Insights from NAIC’s COVID-19 Business Interruption Data Call

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The National Association of Insurance Commissioners (NAIC) issued a COVID-19 business interruption data call on behalf of all state departments of insurance except New York and New Mexico. Consistent with its tendency to opt-out of NAIC initiatives, the New York Department of Financial Services (DFS) issued its own data call. It is not clear why New Mexico decided not to participate.

The NAIC recently released results of the data call, which CBI has summarized à here. It does not appear the New York DFS plans to share information about the data it has collected.

While there are no doubt limitations in the data collected by the NAIC, a few important insights are readily apparent.

COVID-19 Business Income Claims — Unusual in Nature but not in Scale

Through the end of October, insurance companies have received 201,000 claims for business income losses associated with the COVID-19 pandemic which represents about 2.6% of all policyholders with business income coverage. Of those claims:

  • 1.5% have been closed with a payment;
  • 82% have been closed without payment (i.e., denied or withdrawn); and
  • The remaining 17% await disposition.

Less than 1% of claims closed without payment have so far led to the filing of a lawsuit.

To put these claims into perspective, Hurricane Katrina resulted in more than 1 million homeowners insurance claims. Within a year, 95% had resolved. Less than 2% went into litigation or mediation according to the Insurance Information Institute (Aug. 22, 2006).

Florida’s experience with Hurricane Irma (2017) claims highlights what is unusual about COVID-19 business interruption claims. As a result of the hurricane, Florida insurers received 3500 business interruption claims (representing only about 5% of commercial claims). During COVID-19, business income claims represent what appears to be nearly 100% of commercial claims. Further, only 45% of Hurricane Irma business income claims closed without payment compared to 82% for COVID-19.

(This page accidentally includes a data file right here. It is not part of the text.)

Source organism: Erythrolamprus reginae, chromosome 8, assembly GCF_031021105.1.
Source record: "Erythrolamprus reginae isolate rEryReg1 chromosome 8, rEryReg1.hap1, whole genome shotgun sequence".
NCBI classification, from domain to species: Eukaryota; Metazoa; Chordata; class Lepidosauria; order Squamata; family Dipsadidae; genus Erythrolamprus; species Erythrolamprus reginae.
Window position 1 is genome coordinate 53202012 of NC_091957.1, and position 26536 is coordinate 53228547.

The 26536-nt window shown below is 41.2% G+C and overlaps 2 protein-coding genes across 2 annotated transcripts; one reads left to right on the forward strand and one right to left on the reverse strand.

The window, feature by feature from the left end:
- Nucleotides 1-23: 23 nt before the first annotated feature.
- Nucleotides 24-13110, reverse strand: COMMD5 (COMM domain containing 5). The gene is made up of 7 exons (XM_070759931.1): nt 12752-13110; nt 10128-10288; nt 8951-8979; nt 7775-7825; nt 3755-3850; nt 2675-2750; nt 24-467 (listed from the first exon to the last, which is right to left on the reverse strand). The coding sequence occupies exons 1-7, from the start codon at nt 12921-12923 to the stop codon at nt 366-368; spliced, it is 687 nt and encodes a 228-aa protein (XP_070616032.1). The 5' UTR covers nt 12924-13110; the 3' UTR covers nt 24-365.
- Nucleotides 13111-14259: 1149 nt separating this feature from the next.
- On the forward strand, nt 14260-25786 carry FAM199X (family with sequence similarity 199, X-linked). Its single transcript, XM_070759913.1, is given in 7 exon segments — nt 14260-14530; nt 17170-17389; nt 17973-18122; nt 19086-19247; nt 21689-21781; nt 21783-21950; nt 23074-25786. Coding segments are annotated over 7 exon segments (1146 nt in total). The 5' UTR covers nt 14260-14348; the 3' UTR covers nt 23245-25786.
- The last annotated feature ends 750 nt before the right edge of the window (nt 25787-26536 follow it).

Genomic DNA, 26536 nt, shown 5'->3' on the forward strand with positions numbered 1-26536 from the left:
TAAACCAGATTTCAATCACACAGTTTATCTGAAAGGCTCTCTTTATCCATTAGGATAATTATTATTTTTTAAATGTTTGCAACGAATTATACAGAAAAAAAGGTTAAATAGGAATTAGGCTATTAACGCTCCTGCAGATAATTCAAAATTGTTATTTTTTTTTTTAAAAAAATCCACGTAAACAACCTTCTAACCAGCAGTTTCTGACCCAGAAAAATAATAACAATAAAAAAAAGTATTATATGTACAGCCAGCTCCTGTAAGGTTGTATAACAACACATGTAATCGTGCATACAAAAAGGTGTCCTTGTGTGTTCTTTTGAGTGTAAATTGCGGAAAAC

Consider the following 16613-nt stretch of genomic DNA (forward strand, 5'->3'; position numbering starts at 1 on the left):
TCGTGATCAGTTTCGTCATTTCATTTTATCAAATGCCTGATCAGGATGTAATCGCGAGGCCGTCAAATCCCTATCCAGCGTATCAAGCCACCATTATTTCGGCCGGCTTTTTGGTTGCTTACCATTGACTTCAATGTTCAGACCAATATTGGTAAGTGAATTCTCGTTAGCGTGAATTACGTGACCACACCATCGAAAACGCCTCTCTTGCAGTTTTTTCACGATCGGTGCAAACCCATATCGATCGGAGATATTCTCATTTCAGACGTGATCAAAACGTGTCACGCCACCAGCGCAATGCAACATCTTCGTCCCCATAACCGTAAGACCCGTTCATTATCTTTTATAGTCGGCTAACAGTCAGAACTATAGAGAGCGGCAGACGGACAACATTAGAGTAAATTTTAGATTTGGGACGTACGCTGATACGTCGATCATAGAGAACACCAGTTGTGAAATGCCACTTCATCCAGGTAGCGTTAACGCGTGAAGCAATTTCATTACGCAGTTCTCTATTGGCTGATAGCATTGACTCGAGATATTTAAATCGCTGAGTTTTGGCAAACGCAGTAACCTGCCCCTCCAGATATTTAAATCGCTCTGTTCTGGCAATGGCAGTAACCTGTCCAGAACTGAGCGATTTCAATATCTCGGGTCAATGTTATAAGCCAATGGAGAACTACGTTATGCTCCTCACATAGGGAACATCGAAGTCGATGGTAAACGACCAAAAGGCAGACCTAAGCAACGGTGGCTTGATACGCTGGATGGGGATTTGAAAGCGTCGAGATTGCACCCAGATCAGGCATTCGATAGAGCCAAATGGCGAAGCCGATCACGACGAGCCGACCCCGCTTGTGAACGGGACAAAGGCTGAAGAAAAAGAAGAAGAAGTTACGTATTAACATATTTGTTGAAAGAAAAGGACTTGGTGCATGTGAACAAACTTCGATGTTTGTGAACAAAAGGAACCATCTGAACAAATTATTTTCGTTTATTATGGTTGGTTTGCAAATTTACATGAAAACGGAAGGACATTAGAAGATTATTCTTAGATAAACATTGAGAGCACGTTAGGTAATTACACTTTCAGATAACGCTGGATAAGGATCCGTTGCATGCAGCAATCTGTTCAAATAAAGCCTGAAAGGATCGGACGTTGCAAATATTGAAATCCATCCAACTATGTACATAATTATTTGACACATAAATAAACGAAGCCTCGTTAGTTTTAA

Comparison to Paycheck Protection Program — A Fraction of Overall Size but Individual Payments on Par

The Paycheck Protection Program (PPP) distributed $525 billion reaching 5.2 million small businesses. In comparison, insurance companies have made $296 million in final claims payments to 3000 business (about 0.06% of the scale of PPP). Insurer have made partial claim payments and set reserves for future expected payments on open claims of an additional $1.3 billion (bringing total business insurance payouts to 0.31% of the scale of PPP).

Interestingly, the average closed claim payment under business income insurance and the average PPP loan are about the same ($99,000 and $101,000, respectively). This may suggest an “average” business need to cover $100,000 of continuing expense at least to weather a 2-month lockdown.

Prevalence of Virus Exclusions — Most but Not All

4 out of 5 policies with business income coverages contain a virus exclusion. Small businesses are more likely to have a policy with a virus exclusion (83%) than a large business (78%). As a point of comparison, only 1 in 5 policies has a terrorism exclusion.

Physical Damage Requirement — Small Businesses Get the Short End of the Stick

In perhaps the most surprising result from the data call, business income coverage sold to 15% of large businesses does not require a physical loss to trigger coverage (which drops to 2% for small businesses).

As CBI has been pointing out, large businesses are far more likely to access business income coverage without having to show physical damage under the proposed Pandemic Risk Insurance Act — leaving small businesses with no greater prospect of being paid during the next pandemic than they have today. The NAIC data call shows that the separation of the haves and have nots has already begun.

Founder and Managing Member of Centers for Better Insurance, LLC